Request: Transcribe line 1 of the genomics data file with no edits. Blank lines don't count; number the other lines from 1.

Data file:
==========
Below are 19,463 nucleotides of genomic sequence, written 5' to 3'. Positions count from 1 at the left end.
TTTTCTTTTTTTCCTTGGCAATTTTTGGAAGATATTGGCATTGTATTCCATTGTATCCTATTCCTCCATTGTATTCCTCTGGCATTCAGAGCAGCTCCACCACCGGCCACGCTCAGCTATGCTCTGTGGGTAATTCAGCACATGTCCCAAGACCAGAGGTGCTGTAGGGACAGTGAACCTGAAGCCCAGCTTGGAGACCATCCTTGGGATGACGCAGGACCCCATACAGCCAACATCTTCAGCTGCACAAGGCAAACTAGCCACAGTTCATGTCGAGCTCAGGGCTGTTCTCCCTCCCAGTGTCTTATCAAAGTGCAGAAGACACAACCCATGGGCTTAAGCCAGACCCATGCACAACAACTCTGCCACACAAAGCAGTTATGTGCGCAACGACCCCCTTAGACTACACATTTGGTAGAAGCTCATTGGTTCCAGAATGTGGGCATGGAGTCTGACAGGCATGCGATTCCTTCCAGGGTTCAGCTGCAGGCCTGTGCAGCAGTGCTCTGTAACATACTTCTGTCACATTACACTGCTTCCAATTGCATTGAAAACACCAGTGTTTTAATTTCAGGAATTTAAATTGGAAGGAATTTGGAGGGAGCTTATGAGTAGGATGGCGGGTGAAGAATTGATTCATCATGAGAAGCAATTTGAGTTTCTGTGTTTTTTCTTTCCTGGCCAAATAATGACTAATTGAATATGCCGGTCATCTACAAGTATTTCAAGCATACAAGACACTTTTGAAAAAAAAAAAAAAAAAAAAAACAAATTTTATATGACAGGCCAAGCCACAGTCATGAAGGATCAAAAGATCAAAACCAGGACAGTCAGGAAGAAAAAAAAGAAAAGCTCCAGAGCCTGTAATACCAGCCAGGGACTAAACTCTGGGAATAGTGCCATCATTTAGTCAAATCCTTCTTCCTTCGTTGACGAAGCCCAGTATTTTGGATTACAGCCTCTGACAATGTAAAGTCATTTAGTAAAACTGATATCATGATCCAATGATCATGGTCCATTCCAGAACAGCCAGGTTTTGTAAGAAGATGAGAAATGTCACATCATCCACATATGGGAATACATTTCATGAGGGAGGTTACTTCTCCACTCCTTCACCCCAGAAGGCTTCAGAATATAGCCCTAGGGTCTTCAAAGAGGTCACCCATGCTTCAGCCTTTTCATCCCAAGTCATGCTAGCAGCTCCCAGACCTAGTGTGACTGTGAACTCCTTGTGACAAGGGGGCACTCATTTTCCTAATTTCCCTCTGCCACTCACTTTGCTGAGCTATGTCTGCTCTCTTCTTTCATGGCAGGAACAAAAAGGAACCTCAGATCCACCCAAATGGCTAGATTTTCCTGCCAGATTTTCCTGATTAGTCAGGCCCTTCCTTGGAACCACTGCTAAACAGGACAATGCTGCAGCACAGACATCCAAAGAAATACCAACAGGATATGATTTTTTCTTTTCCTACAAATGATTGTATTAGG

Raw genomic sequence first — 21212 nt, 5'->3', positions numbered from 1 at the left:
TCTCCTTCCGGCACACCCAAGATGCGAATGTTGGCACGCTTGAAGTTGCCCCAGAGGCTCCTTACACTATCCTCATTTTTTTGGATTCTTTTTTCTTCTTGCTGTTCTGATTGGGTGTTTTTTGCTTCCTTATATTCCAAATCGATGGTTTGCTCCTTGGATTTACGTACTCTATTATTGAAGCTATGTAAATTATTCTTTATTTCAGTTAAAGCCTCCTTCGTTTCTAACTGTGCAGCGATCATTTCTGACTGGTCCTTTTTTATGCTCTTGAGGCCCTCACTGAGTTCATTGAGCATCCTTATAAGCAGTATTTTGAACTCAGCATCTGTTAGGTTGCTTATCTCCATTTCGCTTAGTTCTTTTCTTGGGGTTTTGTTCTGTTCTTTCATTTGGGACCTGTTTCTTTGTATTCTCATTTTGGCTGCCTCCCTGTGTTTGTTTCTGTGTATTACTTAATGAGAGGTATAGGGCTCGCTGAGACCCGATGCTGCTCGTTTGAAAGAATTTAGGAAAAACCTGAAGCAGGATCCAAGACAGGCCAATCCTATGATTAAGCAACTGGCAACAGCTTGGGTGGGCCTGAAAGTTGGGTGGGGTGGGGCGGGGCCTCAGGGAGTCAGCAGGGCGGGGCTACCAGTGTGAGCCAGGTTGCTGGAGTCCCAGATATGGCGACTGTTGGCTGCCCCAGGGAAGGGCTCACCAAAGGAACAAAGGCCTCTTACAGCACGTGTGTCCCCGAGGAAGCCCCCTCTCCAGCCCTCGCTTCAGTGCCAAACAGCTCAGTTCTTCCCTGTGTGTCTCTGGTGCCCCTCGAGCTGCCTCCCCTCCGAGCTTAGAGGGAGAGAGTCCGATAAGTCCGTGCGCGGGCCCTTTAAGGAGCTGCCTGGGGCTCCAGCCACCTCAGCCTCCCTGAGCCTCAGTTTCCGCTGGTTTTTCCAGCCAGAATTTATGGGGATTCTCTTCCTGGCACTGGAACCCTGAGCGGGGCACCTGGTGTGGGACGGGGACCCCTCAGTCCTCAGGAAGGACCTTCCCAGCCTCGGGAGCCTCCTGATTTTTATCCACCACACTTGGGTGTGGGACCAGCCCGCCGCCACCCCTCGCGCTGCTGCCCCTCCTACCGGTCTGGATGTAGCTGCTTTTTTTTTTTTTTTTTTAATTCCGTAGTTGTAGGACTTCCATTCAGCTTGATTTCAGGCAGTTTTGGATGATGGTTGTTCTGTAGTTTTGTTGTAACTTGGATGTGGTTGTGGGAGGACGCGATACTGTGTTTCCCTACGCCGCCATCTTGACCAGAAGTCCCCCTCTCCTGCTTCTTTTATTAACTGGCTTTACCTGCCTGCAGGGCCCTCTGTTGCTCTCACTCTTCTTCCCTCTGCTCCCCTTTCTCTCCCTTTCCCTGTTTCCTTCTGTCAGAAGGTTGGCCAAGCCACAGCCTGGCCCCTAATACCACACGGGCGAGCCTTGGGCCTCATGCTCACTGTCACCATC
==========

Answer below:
Below are 19,463 nucleotides of genomic sequence, written 5' to 3'. Positions count from 1 at the left end.